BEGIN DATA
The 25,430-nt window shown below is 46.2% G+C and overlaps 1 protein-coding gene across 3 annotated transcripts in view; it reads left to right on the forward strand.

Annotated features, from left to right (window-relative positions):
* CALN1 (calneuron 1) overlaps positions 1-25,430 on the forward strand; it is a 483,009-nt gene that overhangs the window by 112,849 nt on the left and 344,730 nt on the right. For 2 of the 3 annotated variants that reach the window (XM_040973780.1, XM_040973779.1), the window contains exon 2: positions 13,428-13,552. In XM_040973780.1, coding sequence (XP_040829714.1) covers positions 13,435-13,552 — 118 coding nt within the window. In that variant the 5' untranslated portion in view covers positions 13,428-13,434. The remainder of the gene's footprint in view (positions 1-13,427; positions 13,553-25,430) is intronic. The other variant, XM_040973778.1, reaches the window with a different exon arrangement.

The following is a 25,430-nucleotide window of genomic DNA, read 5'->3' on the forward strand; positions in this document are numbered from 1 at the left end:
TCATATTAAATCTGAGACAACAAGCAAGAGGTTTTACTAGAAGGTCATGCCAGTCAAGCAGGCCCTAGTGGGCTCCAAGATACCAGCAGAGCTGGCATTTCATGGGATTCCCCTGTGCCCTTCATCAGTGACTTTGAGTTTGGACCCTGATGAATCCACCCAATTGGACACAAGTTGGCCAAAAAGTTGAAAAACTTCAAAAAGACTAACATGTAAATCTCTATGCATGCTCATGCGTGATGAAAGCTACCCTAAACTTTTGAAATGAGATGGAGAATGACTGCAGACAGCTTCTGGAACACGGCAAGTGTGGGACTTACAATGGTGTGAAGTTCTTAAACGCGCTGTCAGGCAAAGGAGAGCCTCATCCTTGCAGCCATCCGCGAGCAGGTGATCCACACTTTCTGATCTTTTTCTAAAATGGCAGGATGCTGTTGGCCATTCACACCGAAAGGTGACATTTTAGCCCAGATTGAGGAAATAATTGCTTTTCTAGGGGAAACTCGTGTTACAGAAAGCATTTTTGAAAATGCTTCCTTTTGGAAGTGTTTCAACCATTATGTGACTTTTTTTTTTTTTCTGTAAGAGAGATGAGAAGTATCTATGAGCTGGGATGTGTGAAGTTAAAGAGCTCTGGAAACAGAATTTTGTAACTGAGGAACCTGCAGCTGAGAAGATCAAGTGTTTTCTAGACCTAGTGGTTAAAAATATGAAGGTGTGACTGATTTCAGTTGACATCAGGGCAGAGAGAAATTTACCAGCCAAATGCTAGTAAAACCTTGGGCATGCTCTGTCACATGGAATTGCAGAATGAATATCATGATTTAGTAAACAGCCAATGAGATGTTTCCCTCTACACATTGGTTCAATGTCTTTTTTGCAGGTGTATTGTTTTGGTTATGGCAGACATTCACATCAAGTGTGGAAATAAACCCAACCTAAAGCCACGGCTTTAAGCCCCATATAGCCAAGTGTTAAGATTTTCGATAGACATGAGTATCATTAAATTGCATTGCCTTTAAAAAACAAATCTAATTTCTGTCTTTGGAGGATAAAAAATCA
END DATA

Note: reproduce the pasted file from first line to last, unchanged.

The 25,430-nt window shown below is 46.2% G+C and overlaps 1 protein-coding gene across 3 annotated transcripts in view; it reads left to right on the forward strand.

Annotated features, from left to right (window-relative positions):
* CALN1 (calneuron 1) overlaps positions 1-25,430 on the forward strand; it is a 483,009-nt gene that overhangs the window by 112,849 nt on the left and 344,730 nt on the right. For 2 of the 3 annotated variants that reach the window (XM_040973780.1, XM_040973779.1), the window contains exon 2: positions 13,428-13,552. In XM_040973780.1, coding sequence (XP_040829714.1) covers positions 13,435-13,552 — 118 coding nt within the window. In that variant the 5' untranslated portion in view covers positions 13,428-13,434. The remainder of the gene's footprint in view (positions 1-13,427; positions 13,553-25,430) is intronic. The other variant, XM_040973778.1, reaches the window with a different exon arrangement.

The following is a 25,430-nucleotide window of genomic DNA, read 5'->3' on the forward strand; positions in this document are numbered from 1 at the left end:
TCATATTAAATCTGAGACAACAAGCAAGAGGTTTTACTAGAAGGTCATGCCAGTCAAGCAGGCCCTAGTGGGCTCCAAGATACCAGCAGAGCTGGCATTTCATGGGATTCCCCTGTGCCCTTCATCAGTGACTTTGAGTTTGGACCCTGATGAATCCACCCAATTGGACACAAGTTGGCCAAAAAGTTGAAAAACTTCAAAAAGACTAACATGTAAATCTCTATGCATGCTCATGCGTGATGAAAGCTACCCTAAACTTTTGAAATGAGATGGAGAATGACTGCAGACAGCTTCTGGAACACGGCAAGTGTGGGACTTACAATGGTGTGAAGTTCTTAAACGCGCTGTCAGGCAAAGGAGAGCCTCATCCTTGCAGCCATCCGCGAGCAGGTGATCCACACTTTCTGATCTTTTTCTAAAATGGCAGGATGCTGTTGGCCATTCACACCGAAAGGTGACATTTTAGCCCAGATTGAGGAAATAATTGCTTTTCTAGGGGAAACTCGTGTTACAGAAAGCATTTTTGAAAATGCTTCCTTTTGGAAGTGTTTCAACCATTATGTGACTTTTTTTTTTTTTCTGTAAGAGAGATGAGAAGTATCTATGAGCTGGGATGTGTGAAGTTAAAGAGCTCTGGAAACAGAATTTTGTAACTGAGGAACCTGCAGCTGAGAAGATCAAGTGTTTTCTAGACCTAGTGGTTAAAAATATGAAGGTGTGACTGATTTCAGTTGACATCAGGGCAGAGAGAAATTTACCAGCCAAATGCTAGTAAAACCTTGGGCATGCTCTGTCACATGGAATTGCAGAATGAATATCATGATTTAGTAAACAGCCAATGAGATGTTTCCCTCTACACATTGGTTCAATGTCTTTTTTGCAGGTGTATTGTTTTGGTTATGGCAGACATTCACATCAAGTGTGGAAATAAACCCAACCTAAAGCCACGGCTTTAAGCCCCATATAGCCAAGTGTTAAGATTTTCGATAGACATGAGTATCATTAAATTGCATTGCCTTTAAAAAACAAATCTAATTTCTGTCTTTGGAGGATAAAAAATCA